Scary, but true.
On Tuesday May 28 I got up, ready to return to work after the Memorial Day Weekend, and discovered the website was down. A couple east-coast readers had already noticed and emailed me. I contacted the hosting service, C I Host -- that's http://www.cihost.com/ -- but all they could tell me was that the site had exceeded its bandwidth for the month.
They couldn't tell me by how much, or how to fix it, since I was not the owner of the account paying for the site; I was only the webmaster. Locusmag.com was set up on C I Host three years or so ago by a reseller who arranged a package deal with C I Host and resold individual accounts for a profit. This seemed fine at the time, though the principal disadvantage was that whenever an accounting problem arose (as rarely did), I would have to contact the reseller, who shall be designated only ehcom, who would then interact with C I Host.
It took most of Tuesday to get in touch with ehcom, who learned that we had to pay an overage penalty for excessive bandwidth. The basic reseller accounts have caps of 20 Gigabytes; Locusmag.com was running at a rate of 23 Gig for May. One might suppose that a web hosting service would warn a client about exceeding such a limit before simply deactivating the account, but that is not apparently how web hosting services work.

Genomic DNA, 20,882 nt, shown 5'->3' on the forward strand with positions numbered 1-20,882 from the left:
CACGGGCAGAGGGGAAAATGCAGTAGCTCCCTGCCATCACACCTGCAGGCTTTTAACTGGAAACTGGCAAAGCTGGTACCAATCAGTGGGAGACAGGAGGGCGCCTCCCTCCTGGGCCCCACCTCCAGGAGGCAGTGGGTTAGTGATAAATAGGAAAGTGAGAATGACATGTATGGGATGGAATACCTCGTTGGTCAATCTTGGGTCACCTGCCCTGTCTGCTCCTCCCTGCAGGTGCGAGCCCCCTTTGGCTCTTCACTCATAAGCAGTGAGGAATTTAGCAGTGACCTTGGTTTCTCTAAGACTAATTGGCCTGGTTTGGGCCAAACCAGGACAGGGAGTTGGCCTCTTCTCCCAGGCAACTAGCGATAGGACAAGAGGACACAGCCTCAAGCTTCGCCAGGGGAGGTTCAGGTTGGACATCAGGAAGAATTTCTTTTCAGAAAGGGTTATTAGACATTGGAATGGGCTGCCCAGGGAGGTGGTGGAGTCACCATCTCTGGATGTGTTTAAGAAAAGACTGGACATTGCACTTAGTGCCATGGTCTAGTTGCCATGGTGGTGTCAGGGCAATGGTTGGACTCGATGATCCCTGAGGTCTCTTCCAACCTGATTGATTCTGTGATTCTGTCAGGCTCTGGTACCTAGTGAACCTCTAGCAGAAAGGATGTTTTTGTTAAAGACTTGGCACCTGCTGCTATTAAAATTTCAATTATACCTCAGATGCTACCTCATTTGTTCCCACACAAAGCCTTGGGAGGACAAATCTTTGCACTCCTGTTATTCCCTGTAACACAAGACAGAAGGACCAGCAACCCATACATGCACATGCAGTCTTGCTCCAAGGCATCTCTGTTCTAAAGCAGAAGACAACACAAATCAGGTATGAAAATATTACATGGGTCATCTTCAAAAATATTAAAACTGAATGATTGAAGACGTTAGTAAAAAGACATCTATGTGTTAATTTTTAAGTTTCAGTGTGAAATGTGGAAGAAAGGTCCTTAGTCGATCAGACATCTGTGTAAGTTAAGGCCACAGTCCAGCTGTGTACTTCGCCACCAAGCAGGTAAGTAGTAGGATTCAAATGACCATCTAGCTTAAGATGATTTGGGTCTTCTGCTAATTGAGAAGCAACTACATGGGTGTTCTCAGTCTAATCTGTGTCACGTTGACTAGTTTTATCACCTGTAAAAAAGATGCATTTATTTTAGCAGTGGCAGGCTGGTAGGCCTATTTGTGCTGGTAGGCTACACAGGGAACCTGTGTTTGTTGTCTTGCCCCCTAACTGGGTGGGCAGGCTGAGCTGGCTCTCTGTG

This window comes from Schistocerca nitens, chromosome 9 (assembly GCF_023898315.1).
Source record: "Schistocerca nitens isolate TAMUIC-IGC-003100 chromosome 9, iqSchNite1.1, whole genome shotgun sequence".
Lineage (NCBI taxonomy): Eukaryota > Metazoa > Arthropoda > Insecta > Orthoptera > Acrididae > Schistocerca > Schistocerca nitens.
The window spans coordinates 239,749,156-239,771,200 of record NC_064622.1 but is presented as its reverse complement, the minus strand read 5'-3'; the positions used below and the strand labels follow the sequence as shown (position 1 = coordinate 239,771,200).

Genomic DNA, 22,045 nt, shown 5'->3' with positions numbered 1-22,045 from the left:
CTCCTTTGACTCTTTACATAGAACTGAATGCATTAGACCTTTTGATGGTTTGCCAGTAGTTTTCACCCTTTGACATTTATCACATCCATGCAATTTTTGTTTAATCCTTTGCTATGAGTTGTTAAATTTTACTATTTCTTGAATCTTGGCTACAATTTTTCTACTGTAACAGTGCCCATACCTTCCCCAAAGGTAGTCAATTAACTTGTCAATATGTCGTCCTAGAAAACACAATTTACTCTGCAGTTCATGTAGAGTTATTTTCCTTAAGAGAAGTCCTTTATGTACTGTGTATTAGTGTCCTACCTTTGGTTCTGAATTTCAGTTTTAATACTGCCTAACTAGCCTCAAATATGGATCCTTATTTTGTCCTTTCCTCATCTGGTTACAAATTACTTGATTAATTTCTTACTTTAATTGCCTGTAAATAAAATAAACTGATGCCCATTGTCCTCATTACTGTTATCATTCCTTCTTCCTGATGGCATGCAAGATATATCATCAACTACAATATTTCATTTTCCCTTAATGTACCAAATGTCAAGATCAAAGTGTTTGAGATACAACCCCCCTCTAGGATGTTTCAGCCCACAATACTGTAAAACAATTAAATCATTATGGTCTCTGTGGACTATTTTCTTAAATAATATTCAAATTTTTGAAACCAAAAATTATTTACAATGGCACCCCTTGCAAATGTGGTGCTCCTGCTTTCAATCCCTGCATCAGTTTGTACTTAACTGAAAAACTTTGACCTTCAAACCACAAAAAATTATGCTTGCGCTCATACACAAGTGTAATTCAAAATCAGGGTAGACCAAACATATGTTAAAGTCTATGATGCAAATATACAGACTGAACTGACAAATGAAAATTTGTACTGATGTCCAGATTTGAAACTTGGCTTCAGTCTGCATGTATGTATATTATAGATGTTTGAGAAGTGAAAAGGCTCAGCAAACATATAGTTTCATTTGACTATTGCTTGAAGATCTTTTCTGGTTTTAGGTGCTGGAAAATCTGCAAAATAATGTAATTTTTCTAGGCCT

By the time ehcom clarified the situation, however, the billing department at C I Host had gone home for the day. Call back in the morning. Meanwhile, the site stayed deactivated.
I suggested to ehcom that it was time to transfer the Locusmag.com domain to my own account, which I would pay for directly, and have direct control of. (And with no bandwidth limit.)
Wednesday morning ehcom contacted the billing department to initiate this transfer, and notified me; I then called the billing department to set up my own account. I filled out a form online and faxed in a credit card authorization. The site did not spring back into being by noon, so I called the billing department back. Ms billing department (Kimberly, actually) assured me technicians were transferring the site (apparently this involved physically moving all the website's files from one computer to another, or something), and it would be done in a couple hours. OK, Kimberly, is there anything more that I need to do? No.